Law-making a collective process (tobacco)

It’s very unfortunate Sonam Tshering became the first Bhutanese to be arrested for smuggling tobacco since the enactment of the Tobacco Control Act. As a law-maker, I empathize with his predicament. It is very important I mention this because law-makers are after all, at the end of the day, undeniably Bhutanese living in the same community with family, relatives and friends, governed by the same laws (I hope exceptions are NEVER made).

Kuensel ran in its editorial today about how and when the “banning” began and it was only a matter of time before other districts embraced decision on controlling tobacco consumption in the country. Needless to say, “banning” is not a new thing and therefore, as some very lightly accuse decision makers of setting “trends”, I would think it would be reasonable to criticize for the benefit of society and not sounding vindictive and negate the positive factors of hearing out criticisms which should be the focus and priority. It is also interesting to see how sometimes “precedence” affects decisions. Commitment as a result of movement by health sector in helping improve health of the people (tobacco included) won Bhutanese recognition and acclaim and having participated as a State, it may have made decision-making a little more complex than it may seem. I do not necessarily agree with the “ban” or “the penalty”  but I believe if it is a matter that needs to be re-discussed then it shall be, keeping legislative processes in mind.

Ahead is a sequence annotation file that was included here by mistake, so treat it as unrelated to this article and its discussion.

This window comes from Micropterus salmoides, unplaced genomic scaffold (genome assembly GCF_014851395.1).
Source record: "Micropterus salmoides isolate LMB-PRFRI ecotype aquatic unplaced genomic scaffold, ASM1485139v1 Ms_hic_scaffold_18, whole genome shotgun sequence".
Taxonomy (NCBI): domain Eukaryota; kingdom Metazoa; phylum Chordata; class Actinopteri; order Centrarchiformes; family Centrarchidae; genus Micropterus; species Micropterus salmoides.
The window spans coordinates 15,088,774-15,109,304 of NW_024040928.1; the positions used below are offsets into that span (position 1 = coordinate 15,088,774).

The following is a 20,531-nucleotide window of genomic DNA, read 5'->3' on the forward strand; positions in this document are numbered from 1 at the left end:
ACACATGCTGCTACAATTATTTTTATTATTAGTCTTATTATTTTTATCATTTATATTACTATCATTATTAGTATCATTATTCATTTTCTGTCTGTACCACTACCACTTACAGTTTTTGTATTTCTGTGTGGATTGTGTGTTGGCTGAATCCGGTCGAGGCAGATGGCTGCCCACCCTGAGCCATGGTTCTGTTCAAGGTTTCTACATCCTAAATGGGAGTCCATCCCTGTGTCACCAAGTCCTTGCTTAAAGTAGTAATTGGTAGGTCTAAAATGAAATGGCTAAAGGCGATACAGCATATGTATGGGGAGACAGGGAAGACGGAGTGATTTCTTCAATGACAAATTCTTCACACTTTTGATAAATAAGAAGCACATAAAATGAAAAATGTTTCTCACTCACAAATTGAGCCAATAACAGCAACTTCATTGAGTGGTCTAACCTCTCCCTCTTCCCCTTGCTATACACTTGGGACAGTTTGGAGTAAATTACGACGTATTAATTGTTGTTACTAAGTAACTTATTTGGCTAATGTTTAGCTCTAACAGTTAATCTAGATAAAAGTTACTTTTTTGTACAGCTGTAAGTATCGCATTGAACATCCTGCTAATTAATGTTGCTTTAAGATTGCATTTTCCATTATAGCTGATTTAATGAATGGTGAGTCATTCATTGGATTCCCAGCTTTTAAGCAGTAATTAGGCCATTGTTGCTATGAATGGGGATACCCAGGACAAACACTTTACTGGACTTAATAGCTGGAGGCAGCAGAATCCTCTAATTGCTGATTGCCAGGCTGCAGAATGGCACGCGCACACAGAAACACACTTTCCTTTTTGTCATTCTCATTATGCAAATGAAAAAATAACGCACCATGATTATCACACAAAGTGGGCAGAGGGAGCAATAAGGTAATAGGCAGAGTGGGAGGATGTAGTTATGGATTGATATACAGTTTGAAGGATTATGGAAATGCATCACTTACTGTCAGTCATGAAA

I value people’s freedom of expression without a doubt, it was clearly on my mind when I signed it along with my colleagues. It’s one right I clearly am committed to upholding as enshrined in the Constitution and my brief experience on “facebook” with the group concerned about the legislation gave me a lot of insightful arguments; most of them genuinely mean well for the society and I can only say such concerns from citizens is encouraging, encouraging that honest and fruitful public debates, allowing more public opinion to be laid out in the public domain, may not be too far.  This is most important for a functioning democracy I realize and we should encourage debates more often. I remember when we first tabled the tobacco control bill, there were far little opinions floating around in public space then. Even BBS live discussions did not see opinions we see today, I wish there were, perhaps things maybe have been different and maybe Sonam Tshering would not be where he is sadly.

In the end, there were no ulterior motives in making the law supposedly “draconian” as it did not and has not benefited any law-makers. It was all well-intended ( I wish BBS would play the debate and discussions on the matter during the time).

I hope we draw lessons from such events.

(1) The public needs to be concerned and engage in debates meaningfully all the time so that decision makers do not just talk to constituents back home but take on board opinionated others.